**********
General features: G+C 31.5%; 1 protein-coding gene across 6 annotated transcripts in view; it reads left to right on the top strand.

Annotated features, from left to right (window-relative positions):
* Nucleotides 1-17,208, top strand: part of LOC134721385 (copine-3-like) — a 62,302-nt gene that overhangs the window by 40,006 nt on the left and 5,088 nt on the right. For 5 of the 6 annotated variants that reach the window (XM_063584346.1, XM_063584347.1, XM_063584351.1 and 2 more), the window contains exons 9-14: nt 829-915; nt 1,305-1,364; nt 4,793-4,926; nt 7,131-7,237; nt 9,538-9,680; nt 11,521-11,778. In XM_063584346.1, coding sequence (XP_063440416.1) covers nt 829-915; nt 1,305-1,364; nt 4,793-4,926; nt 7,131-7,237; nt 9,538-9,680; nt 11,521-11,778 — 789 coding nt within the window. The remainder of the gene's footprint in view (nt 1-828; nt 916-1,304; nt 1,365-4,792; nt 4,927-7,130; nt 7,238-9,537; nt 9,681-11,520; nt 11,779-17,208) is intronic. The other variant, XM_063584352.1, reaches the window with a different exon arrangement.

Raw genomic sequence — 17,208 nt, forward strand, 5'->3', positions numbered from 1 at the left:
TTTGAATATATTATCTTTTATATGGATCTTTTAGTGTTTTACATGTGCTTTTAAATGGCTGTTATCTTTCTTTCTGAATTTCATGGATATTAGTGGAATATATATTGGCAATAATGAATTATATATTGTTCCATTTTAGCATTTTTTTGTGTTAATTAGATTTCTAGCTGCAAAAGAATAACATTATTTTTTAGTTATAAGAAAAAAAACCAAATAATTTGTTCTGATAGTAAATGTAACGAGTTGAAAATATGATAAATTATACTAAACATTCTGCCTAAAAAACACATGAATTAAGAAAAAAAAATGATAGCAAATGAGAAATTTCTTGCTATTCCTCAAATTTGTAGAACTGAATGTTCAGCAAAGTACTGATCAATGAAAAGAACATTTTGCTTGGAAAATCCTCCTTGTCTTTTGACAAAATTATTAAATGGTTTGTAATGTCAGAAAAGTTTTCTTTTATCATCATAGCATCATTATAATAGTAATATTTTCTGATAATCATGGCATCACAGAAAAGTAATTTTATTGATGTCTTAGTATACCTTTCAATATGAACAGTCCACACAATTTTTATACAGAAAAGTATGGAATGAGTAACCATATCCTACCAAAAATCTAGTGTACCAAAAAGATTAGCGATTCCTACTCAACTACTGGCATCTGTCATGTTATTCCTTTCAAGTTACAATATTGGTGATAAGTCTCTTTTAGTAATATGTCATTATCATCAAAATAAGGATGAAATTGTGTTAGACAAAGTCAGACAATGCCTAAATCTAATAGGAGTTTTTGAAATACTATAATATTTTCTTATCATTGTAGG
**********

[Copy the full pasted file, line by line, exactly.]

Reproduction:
General features: G+C 31.5%; 1 protein-coding gene across 6 annotated transcripts in view; it reads left to right on the top strand.

Annotated features, from left to right (window-relative positions):
* Nucleotides 1-17,208, top strand: part of LOC134721385 (copine-3-like) — a 62,302-nt gene that overhangs the window by 40,006 nt on the left and 5,088 nt on the right. For 5 of the 6 annotated variants that reach the window (XM_063584346.1, XM_063584347.1, XM_063584351.1 and 2 more), the window contains exons 9-14: nt 829-915; nt 1,305-1,364; nt 4,793-4,926; nt 7,131-7,237; nt 9,538-9,680; nt 11,521-11,778. In XM_063584346.1, coding sequence (XP_063440416.1) covers nt 829-915; nt 1,305-1,364; nt 4,793-4,926; nt 7,131-7,237; nt 9,538-9,680; nt 11,521-11,778 — 789 coding nt within the window. The remainder of the gene's footprint in view (nt 1-828; nt 916-1,304; nt 1,365-4,792; nt 4,927-7,130; nt 7,238-9,537; nt 9,681-11,520; nt 11,779-17,208) is intronic. The other variant, XM_063584352.1, reaches the window with a different exon arrangement.

Raw genomic sequence — 17,208 nt, forward strand, 5'->3', positions numbered from 1 at the left:
TTTGAATATATTATCTTTTATATGGATCTTTTAGTGTTTTACATGTGCTTTTAAATGGCTGTTATCTTTCTTTCTGAATTTCATGGATATTAGTGGAATATATATTGGCAATAATGAATTATATATTGTTCCATTTTAGCATTTTTTTGTGTTAATTAGATTTCTAGCTGCAAAAGAATAACATTATTTTTTAGTTATAAGAAAAAAAACCAAATAATTTGTTCTGATAGTAAATGTAACGAGTTGAAAATATGATAAATTATACTAAACATTCTGCCTAAAAAACACATGAATTAAGAAAAAAAAATGATAGCAAATGAGAAATTTCTTGCTATTCCTCAAATTTGTAGAACTGAATGTTCAGCAAAGTACTGATCAATGAAAAGAACATTTTGCTTGGAAAATCCTCCTTGTCTTTTGACAAAATTATTAAATGGTTTGTAATGTCAGAAAAGTTTTCTTTTATCATCATAGCATCATTATAATAGTAATATTTTCTGATAATCATGGCATCACAGAAAAGTAATTTTATTGATGTCTTAGTATACCTTTCAATATGAACAGTCCACACAATTTTTATACAGAAAAGTATGGAATGAGTAACCATATCCTACCAAAAATCTAGTGTACCAAAAAGATTAGCGATTCCTACTCAACTACTGGCATCTGTCATGTTATTCCTTTCAAGTTACAATATTGGTGATAAGTCTCTTTTAGTAATATGTCATTATCATCAAAATAAGGATGAAATTGTGTTAGACAAAGTCAGACAATGCCTAAATCTAATAGGAGTTTTTGAAATACTATAATATTTTCTTATCATTGTAGG